Despite the fact that some Western leaders question Israel's right to defend itself against terrorist attacks and even to fight back with all the means at its disposal, successive Israeli governments have not neglected the fact that its very existence depends first and foremost on its own forces. And, within them, on the coordinated work of its special forces, the elite units tasked with preserving the country from attack and, if it comes under attack, to act on the most risky missions, no matter how far-fetched or suicidal they may seem.
Since Hamas launched its war against Israel on 7 October with attacks, indiscriminate assassinations and hostage-taking, these special forces have been in action. The first of these, the Shaldag Unit, also known as the 5101st or more popularly by the "kingfishers", for their patience in locating and encircling prey, and their speed in neutralising it.
Inspired by the British SAS, in addition to their well-known aquatic prowess - their best-known speciality is planting bombs attached to the hull of ships - the Shaldag were the first to intervene during the Hamas terrorist offensive of 7 October. They deployed in the area of Kibbutz Beeri, killed three of the terrorists and rescued some residents, before continuing in the following days with mop-up operations in various locations in southern Israel, including the Kibbutzim of Beeri, Alumim and Reim, resulting in the elimination of several dozen terrorists.
The Shaldag, whose command included War Cabinet Minister Benny Gantz, has focused its main activity in Gaza on the entire area where the Shifa Hospital is located. It was Shaldag's commandos who uncovered Hamas weapons stockpiles and infrastructure, with large quantities of weapons, ammunition, grenades, military equipment camouflaged in hospital containers and anti-tank mines. Their main discovery, thanks to the use of the most advanced technologies, were the different conduits of the tunnel network, the existence of which had always been denied by the organisation that has ruled the lives of the Gazans until now.
While Shaldag was founded in 1974 as a result of lessons learned in the 1973 Yom Kippur War, Shayeret Matkal had already been operating since 1964, as an elite force from the IDF's paratrooper and intelligence brigades. It is mainly used to gather intelligence in enemy territory. It has had among its most prominent leaders the current defence minister, Yoav Gallant, and even the former prime minister Ehud Barak was part of the commando that in 1973 liquidated Mohammad Yussef al-Najjar, Yasser Arafat's deputy at the head of the Palestine Liberation Organisation, in Beirut.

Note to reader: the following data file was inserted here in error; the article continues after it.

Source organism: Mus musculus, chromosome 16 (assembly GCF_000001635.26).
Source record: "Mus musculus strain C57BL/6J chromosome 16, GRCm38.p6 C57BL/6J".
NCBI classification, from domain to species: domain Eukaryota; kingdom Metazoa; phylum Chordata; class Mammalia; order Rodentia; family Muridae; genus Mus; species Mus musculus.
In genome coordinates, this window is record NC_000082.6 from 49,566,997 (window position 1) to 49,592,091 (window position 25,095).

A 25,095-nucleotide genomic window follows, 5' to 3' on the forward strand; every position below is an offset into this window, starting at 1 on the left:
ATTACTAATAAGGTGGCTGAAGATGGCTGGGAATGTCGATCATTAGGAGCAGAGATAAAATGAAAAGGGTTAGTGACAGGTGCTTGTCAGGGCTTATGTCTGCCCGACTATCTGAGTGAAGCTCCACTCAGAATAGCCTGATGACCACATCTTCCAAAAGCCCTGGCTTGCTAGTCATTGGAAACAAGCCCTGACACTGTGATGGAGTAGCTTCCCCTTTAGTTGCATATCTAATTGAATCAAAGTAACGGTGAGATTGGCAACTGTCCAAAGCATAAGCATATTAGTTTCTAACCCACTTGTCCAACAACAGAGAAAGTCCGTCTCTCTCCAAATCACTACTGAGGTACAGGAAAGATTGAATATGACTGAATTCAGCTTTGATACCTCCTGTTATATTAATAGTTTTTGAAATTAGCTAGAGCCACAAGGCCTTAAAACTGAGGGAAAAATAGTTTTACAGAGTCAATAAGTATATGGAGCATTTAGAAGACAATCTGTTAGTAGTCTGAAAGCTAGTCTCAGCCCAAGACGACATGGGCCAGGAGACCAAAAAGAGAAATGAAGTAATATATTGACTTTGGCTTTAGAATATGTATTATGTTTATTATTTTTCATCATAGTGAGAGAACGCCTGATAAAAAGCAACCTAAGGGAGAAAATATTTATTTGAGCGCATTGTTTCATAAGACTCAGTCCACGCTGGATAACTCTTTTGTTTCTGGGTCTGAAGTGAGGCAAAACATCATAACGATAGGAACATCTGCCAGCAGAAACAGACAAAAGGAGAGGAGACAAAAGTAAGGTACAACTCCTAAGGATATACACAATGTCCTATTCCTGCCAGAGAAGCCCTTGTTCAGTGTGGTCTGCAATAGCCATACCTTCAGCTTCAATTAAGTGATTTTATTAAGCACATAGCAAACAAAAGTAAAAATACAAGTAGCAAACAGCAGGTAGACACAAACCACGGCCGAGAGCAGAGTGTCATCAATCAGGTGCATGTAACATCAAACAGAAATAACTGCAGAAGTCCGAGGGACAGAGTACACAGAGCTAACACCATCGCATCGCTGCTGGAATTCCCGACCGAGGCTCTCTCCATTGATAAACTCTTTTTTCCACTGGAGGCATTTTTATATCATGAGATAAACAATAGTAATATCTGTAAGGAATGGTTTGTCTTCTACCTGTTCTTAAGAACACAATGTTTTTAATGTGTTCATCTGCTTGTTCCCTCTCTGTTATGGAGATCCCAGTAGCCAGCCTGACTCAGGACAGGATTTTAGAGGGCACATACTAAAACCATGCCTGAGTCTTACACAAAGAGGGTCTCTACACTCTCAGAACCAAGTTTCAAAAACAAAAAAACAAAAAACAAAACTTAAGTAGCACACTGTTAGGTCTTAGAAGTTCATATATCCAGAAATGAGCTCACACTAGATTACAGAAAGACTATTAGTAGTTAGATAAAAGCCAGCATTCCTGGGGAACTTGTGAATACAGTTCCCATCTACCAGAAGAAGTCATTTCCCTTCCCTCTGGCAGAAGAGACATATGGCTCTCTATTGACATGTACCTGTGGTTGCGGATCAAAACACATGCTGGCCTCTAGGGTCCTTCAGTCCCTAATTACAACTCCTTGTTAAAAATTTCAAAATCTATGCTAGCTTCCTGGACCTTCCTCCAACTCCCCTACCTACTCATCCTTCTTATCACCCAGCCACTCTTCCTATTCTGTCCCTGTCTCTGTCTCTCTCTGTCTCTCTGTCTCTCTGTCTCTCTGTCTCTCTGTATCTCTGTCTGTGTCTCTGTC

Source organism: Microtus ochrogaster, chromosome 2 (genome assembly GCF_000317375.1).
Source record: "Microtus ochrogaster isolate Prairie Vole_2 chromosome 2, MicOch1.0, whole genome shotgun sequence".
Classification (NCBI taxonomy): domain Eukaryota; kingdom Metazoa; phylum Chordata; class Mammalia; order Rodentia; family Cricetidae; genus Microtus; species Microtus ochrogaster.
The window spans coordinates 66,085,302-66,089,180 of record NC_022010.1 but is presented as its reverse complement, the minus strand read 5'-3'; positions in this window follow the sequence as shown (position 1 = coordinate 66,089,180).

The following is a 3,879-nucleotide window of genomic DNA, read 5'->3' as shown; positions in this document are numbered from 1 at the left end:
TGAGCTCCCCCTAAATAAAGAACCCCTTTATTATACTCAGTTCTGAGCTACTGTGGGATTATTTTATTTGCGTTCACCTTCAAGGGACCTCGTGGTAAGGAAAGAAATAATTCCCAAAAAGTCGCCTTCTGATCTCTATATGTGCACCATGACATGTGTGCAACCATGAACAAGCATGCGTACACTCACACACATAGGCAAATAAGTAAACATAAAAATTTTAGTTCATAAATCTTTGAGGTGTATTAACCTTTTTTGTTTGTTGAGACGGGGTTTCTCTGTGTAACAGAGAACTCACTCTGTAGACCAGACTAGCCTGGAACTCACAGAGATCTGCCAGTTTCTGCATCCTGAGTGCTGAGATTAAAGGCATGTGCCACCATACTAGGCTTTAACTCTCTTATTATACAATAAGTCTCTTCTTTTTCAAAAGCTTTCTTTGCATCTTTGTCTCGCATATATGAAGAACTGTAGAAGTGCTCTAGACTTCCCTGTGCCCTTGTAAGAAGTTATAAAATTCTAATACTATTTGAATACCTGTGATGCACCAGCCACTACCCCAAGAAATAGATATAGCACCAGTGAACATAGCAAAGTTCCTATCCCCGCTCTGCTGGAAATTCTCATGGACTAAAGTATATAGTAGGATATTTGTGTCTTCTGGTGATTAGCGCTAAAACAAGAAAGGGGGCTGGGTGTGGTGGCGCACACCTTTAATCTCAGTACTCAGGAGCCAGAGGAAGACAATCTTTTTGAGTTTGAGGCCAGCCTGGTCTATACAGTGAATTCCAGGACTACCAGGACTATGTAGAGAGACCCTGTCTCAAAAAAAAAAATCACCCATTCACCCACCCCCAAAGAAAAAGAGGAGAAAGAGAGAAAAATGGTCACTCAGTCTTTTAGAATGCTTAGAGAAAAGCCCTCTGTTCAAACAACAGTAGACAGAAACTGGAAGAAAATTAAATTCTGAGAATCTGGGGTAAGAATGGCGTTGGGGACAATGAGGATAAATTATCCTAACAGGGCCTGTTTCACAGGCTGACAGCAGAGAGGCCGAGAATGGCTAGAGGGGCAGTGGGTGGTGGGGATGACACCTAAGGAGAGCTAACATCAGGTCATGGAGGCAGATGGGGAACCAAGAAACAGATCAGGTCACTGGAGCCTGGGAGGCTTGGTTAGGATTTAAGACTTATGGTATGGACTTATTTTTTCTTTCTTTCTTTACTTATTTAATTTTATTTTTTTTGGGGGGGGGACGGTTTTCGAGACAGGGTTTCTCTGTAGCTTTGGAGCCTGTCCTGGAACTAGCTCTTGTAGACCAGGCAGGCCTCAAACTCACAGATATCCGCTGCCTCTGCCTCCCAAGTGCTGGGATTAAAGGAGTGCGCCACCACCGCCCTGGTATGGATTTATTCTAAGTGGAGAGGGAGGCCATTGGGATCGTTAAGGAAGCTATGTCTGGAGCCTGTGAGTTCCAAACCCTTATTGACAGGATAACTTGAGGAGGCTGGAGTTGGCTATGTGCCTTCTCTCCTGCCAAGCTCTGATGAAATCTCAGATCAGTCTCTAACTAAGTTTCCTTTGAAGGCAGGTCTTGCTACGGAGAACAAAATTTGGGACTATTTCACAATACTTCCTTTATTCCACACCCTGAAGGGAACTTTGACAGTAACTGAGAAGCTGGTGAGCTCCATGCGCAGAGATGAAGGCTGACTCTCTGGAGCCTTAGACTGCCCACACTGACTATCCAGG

Equivalent to the US Navy Seals, the Shareyet's mission in Gaza is to eliminate as many Hamas leaders as possible and free as many hostages as possible. Their commandos know how to kill with their bare hands, parachute and swim long distances underwater, from which they can emerge by surprise and take down their chosen prey.
To become a member of any of these elite units is only available to the chosen few. Those who join the Shelbag sign a contract for a minimum of 22 months; those who join the Shayeret sign a contract for eight years, including three years of training. During this time, they must specialise in the use of the most advanced technologies, the most sophisticated weapons, as well as drone driving skills.
Alongside these two elite units is a third, the 669th, which is mainly assigned to the recovery of Israeli dead and wounded in combat, a task they have learned to perform in the worst circumstances of enemy fire.
The intelligence services complete the picture: the Shin Bet or National Agency, the Mossad, dedicated to foreign espionage and whose reputation for effectiveness is global, and Unit 8200, tasked with intercepting the communications of Israel's enemies.
While the truce may have provided a respite in bombing, it is certain that the activity of these special units has not ceased at all, and that the gathering of information and data for further precision operations has been carried out with the usual thoroughness and professionalism demonstrated in their past missions.